Front Quad of Lincoln College, the walls covered in bright green ivy


An Ascension Day like no other

Halley Cohen photo

Halley Cohen

  • College Communications and Website Officer
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Today, Thursday 21 May, is Ascension Day. Taking place 40 days after Easter, Ascension Day commemorates Christ's ascension into heaven, according to the New Testament of the Bible, and is an important date in the Christian calendar.

It is a day usually marked by Lincoln College in a number of ways, as described in Stephen Warner's 1908 College history, Lincoln College Oxford:

“On Ascension Day it is generally the custom to go round and beat the bounds of the parishes of St. Michael’s and All Saints’ together, though it is not always done regularly every year. The illustration shows the Rev. W. Mansell Merry, Vicar of St Michael’s, with the boys and men of the choirs and the churchwardens on their way through Lincoln, and by a small door, specially unlocked for the occasion, into Brasenose College. Their labours ended, the beaters are regaled in Hall with luncheon of a homely character, together with ground-ivy ale. This remarkably nasty concoction, formerly called gil or gell-ale, is beer in which ground-ivy has been steeped for twenty-four hours previously. It is also usual to throw pennies into the quadrangle to be scrambled for by the youthful members among the beaters. The history of this entertainment to have not more definite authority than that of custom, but that it has been in existence for some long time is shown by a reference to it in 1604 in the College Account Books. For some years past also B.N.C. men have been accustomed to come through and claim a drink of the ale, though whether they have a definite right to do so is not certain. It is thought that possibly in theory all the parishioners may have a claim, in which case no doubt Brasenose men would be included.”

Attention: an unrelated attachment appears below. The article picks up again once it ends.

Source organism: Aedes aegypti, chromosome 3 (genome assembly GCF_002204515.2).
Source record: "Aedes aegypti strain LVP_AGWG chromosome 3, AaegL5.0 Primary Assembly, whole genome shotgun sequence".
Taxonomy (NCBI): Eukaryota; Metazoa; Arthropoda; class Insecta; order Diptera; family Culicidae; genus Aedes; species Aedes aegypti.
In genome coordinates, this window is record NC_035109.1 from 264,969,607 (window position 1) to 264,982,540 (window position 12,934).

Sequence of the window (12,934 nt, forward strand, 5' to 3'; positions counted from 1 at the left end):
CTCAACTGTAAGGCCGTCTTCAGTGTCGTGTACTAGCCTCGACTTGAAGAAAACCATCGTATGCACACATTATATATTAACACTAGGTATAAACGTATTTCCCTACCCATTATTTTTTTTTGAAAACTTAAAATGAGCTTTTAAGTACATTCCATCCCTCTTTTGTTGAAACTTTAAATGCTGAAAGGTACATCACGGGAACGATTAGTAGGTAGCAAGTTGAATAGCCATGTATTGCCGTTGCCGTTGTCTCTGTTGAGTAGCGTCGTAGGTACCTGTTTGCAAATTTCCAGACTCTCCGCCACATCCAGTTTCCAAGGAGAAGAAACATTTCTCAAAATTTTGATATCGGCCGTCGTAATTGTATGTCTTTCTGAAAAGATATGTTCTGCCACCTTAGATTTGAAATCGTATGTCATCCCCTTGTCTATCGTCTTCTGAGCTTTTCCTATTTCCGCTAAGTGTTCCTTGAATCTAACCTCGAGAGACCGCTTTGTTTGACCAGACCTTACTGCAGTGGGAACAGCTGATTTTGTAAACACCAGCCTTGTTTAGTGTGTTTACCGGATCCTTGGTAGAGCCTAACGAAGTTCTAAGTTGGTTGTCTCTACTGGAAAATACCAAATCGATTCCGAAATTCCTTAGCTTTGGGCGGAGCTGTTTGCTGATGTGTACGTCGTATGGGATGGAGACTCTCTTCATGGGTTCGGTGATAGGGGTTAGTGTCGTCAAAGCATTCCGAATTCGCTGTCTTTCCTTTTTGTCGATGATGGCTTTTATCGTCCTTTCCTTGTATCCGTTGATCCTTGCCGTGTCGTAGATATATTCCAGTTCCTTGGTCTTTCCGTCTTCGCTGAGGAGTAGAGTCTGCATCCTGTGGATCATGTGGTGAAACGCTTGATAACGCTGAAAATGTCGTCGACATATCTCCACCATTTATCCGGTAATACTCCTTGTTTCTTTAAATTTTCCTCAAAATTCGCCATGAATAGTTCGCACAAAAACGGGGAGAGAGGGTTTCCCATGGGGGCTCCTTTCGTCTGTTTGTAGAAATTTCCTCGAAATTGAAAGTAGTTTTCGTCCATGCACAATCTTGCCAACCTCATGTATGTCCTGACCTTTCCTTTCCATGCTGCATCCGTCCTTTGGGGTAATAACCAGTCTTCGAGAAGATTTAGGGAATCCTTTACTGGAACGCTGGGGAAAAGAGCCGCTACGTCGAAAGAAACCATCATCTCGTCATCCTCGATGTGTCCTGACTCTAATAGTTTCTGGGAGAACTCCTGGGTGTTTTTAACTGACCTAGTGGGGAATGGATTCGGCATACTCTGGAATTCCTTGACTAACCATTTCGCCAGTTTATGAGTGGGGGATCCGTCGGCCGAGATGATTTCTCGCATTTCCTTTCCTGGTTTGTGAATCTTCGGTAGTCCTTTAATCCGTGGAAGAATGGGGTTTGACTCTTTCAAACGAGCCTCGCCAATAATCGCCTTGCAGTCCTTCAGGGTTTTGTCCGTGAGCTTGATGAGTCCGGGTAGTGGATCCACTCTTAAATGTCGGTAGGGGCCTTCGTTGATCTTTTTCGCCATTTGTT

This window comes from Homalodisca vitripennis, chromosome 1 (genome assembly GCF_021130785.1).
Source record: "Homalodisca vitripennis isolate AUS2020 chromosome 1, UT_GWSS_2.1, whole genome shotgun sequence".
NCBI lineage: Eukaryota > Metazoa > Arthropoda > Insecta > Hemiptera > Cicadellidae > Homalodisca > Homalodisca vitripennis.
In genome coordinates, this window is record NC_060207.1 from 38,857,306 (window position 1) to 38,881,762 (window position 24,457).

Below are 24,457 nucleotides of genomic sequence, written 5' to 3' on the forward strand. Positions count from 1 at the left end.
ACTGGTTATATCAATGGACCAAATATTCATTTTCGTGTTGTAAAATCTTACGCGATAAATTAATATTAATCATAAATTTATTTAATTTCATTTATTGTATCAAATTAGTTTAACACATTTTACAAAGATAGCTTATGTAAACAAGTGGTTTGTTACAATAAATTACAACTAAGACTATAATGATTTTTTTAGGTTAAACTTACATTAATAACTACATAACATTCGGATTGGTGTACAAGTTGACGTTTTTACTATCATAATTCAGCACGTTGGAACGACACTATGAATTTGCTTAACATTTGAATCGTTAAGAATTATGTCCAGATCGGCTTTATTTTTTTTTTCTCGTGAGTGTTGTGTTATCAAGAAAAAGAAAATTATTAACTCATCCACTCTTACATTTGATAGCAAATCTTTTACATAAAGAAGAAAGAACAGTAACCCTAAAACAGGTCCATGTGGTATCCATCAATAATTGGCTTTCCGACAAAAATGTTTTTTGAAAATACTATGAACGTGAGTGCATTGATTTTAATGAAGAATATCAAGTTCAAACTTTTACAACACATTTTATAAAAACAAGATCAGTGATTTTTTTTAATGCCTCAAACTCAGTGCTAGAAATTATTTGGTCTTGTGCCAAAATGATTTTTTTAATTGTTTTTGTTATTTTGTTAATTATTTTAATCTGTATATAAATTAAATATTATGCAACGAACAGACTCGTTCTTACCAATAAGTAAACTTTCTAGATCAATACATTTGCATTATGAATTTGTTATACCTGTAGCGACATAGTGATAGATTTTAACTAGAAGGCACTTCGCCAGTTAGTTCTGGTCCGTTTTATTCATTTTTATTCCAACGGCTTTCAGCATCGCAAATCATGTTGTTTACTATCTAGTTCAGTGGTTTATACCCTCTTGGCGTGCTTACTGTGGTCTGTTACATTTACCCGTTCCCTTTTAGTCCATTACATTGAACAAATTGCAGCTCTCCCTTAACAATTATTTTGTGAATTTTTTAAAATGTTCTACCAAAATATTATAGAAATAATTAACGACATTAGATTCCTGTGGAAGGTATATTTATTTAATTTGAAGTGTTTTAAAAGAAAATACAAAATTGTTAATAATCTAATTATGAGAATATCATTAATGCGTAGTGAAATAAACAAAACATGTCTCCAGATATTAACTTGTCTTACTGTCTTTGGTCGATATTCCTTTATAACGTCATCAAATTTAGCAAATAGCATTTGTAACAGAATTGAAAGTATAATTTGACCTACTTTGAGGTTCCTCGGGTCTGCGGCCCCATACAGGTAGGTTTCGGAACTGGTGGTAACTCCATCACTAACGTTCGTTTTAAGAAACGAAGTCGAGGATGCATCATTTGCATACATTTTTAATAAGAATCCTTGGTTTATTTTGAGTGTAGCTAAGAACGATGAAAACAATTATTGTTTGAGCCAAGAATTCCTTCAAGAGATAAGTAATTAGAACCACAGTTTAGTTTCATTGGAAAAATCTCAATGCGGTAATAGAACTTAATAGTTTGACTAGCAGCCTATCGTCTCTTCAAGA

Most of the traditions described by Warner still exist to this day; the bounds are still beaten and the College still happily provides a ‘luncheon of a homely character’. Nowadays, the pennies are thrown by members of the JCR committee and the scrambling hordes below come from a local primary school, rather than from within the beating party. The passage-way between Lincoln College and Brasenose is still opened (the only day of the year that it is used) and Brasenose students are ‘welcomed’ to Lincoln to ‘enjoy’ some ivy-ale. Although not mentioned by Warner in his account, the Choir now finish the festivities by singing madrigals from the top of the tower, their heavenly voices raining down where pennies had fallen moments before.

This year, as the world locks down in the midst of the coronavirus pandemic, there will be no Ascension Day traditions taking place at Lincoln College. As we reminisce on Ascension Days gone by, we look forward to next year, when we hope to be back in Front Quad, together again, raising a glass of ivy-ale in the sunshine.